Sunday, December 14, 2008

A Sunday Conversation with Mos Generator

Thundering and loud, ass-kicking and in-your-face, seventies fueled rock and roll. That's what Mos Generator bring to the table and without overstating things, kicked our butts. For those who haven't tuned into their particular brand of heavy rock, do yourself a favor and check them out. In the meantime, we invited the main Mos man to come sit a spell on the Ripple couch and discuss life, music, and everything.


When I was a kid, growing up in a house with Cat Stevens, Neil Diamond, and Simon and Garfunkle, the first time I ever hear Kiss's "Detroit Rock City," it was a moment of musical epiphany. It was just so vicious, aggressive and mean. It changed the way I looked at music, what it could sound like, how it could make me feel? What have been your musical epiphany moments?

My parents were hard rock fans when I was very young so i was brought up on Black Sabbath, Deep Purple, Bloodrock, Ten Years After and cool stuff like that. But when I was seven I went to live with my grandparents who listened to country and western. That summer my older cousin came up for the summer and brought Kiss Alive. When I heard "Deuce," for the first time I was sold. I've been a fan of heavy rock ever since.



Talk to us about the song-writing process for you. What comes first, the idea? A riff? The lyrics? How does it all fall into place?

The riff comes first. Most of the time I don't even start the lyrics until we've done a demo of the music. Then I come up with a title or subject matter that will fit well with the feel of the music. Then I put the vocals on the demo and usually we end up doing another demo after we have had time to work the song out.



Where do you look for continuing inspiration? New ideas, new motivation?

The past! Musically, I pull a lot from feeling I get from music I love. Lyrically,I use a lot of science fiction and religious themes, not necessarily christian beliefs though. In the material we're experimenting with now I am hoping to bring emotions into the music and lyrics that people can become closer to and identify with. Rock music is the most diverse genre of music. I want to use that strength to my potential.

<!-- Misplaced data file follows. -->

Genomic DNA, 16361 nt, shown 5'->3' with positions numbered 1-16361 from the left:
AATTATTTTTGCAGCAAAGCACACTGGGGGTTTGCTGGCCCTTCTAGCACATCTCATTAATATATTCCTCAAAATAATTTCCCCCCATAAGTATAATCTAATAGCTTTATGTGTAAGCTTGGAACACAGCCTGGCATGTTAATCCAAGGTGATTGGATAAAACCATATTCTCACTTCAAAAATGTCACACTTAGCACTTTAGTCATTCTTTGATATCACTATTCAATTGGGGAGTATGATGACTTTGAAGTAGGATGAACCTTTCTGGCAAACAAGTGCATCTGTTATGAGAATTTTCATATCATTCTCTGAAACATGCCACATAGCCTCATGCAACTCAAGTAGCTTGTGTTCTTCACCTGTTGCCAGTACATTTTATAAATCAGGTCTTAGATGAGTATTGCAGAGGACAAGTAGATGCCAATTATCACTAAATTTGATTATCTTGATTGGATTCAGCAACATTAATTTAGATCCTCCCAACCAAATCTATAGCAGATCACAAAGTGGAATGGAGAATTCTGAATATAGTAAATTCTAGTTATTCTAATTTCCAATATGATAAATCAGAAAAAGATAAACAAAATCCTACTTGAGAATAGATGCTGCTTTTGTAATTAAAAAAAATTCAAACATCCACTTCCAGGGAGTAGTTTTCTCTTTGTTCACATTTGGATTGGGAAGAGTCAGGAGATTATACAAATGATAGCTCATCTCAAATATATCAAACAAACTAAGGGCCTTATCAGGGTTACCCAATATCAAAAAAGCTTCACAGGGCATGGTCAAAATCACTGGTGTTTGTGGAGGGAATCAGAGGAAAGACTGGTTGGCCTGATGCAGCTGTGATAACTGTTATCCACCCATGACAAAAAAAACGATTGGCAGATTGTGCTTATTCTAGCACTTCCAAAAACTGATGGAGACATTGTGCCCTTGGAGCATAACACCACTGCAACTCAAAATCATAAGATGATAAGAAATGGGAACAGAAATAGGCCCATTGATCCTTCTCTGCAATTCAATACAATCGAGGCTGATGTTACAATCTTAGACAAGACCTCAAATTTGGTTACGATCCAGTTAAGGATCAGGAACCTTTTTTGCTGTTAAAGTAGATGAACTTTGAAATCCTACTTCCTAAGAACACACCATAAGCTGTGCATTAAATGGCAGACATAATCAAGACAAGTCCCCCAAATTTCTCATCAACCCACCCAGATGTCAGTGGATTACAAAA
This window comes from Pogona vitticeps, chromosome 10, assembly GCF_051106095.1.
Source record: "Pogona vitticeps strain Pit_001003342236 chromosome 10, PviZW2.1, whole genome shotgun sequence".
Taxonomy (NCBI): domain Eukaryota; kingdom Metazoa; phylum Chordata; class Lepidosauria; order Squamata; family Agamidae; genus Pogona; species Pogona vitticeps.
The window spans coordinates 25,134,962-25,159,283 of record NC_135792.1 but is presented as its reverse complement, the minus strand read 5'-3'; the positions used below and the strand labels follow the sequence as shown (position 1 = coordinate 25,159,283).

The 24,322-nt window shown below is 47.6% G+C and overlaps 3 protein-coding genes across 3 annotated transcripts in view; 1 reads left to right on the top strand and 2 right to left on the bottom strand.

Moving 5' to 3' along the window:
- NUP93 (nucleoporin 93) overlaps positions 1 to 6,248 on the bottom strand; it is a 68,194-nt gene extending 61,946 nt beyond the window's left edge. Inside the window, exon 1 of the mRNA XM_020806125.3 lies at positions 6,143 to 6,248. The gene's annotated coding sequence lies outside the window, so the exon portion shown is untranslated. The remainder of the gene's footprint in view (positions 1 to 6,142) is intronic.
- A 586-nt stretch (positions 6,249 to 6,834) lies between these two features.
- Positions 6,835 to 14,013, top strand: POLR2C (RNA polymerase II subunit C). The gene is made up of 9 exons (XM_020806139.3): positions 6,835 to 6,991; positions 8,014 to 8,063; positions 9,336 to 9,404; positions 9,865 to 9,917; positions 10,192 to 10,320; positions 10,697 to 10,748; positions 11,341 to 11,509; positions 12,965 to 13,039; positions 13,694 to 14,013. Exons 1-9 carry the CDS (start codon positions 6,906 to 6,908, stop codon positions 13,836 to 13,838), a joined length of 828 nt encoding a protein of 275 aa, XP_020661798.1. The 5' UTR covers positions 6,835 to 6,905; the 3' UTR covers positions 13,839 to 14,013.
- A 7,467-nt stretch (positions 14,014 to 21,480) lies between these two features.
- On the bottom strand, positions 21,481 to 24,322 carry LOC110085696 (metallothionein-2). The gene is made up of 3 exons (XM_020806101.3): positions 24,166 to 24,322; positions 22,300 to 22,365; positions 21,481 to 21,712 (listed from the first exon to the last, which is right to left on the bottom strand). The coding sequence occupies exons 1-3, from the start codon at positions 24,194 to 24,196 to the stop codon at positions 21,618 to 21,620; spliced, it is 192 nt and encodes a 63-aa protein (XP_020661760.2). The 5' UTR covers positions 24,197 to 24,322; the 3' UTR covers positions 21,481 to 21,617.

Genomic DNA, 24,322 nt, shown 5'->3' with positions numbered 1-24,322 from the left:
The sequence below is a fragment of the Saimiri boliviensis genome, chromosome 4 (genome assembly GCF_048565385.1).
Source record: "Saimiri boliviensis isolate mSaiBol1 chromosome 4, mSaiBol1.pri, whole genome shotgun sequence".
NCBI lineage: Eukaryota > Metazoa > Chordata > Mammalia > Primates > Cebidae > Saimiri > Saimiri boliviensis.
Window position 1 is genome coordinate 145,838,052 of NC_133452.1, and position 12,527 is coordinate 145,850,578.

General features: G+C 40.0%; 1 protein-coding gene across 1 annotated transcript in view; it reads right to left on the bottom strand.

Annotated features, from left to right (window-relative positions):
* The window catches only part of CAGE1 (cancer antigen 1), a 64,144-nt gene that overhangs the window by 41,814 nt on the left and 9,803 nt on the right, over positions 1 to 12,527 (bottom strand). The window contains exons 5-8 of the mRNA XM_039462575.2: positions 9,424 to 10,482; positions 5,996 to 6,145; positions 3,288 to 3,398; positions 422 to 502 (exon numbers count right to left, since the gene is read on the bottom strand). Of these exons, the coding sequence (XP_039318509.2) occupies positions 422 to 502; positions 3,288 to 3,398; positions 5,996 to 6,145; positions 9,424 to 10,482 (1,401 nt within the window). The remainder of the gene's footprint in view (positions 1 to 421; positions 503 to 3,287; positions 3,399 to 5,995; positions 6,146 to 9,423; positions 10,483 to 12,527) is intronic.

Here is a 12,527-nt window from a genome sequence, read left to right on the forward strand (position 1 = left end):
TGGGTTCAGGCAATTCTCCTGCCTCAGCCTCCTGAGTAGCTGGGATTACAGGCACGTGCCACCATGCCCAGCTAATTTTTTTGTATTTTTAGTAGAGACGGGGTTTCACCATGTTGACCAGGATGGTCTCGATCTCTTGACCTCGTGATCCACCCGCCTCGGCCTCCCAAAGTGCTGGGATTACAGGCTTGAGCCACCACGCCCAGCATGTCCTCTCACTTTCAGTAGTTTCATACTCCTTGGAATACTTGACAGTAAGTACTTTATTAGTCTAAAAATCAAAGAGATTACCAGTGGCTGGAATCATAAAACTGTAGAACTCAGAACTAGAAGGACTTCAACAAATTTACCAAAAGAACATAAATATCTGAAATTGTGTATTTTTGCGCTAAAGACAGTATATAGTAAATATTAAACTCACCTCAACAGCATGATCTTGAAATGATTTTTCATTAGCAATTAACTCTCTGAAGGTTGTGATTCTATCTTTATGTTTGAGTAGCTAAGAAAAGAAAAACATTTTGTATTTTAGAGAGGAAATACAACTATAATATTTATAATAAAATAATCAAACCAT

Genre's are so misleading and such a way to pigeonhole bands. Without resorting to labels, how would you describe your music?

Heavy melodic rock


What is you musical intention? What are you trying to express or get your audience to feel?

Ultimately, I would like them to feel what I feel when I hear a song I love. Truthfully, I don't think I can achieve this. When I hear a great song at some point during the song I might think "how the hell did they come up with this? I will never be able to write something this good." I am very humbled by great music.


The business of music is a brutal place. Changes in technology have made it easier than ever for bands to get their music out, but harder than ever to make a living? What are your plans to move the band forward? How do you stay motivated in this brutal business?

Staying motivated is much more difficult that writing and performing music. We are being realistic in knowing we are not going to sell millions of albums, but if we work hard to make the best music we can and are honest in what we do, then that is all the motivation we need. Honest music brings honest fans. Fans that will stick around to see what's coming next.


Describe to us the ideal (realistic) record label and how you'd work with them, and they with you.

All we really need is good distribution, a publicist and tour support. Right now all of our record deals are on handshakes. We own all of our music. Did I mention tour support would be cool?

Do you have a particular sound in your head that you try to bring out? Or is the creation process random and spontaneous? Or both, or neither?

All produce all our records at my studio. songs never turn out like I hear them in my head. Close but never right on the money. It's something to strive for I guess.


Where do you see you and your music going in ten years?

The good thing about being older is that musically I have gone through many different phases and now I can take what i consider the best of those phases and make rock records with that knowledge. It will take years to realize what that could be.


What makes a great song?

The riff and the hook


Tell us about the first song you ever wrote?

"Island of the phoenix. " 1983 it sounded like "The Eagle has Landed" by Saxon.


Vinyl, CD, or digital? What's your format of choice?

I like them all equally. Vinyl is cool because it sounds great and you get the full size packaging and artwork. CDs are cool because the re-issues and box sets that have come out on that format. Digital is cool because of it's portability. All of our releases have come out on all three formats.


What's the best record store in your town?

Goodwill

Thanks for joining us at the Ripple office. May the Mos Generator continue to generate a massive amount of rock and roll energy!

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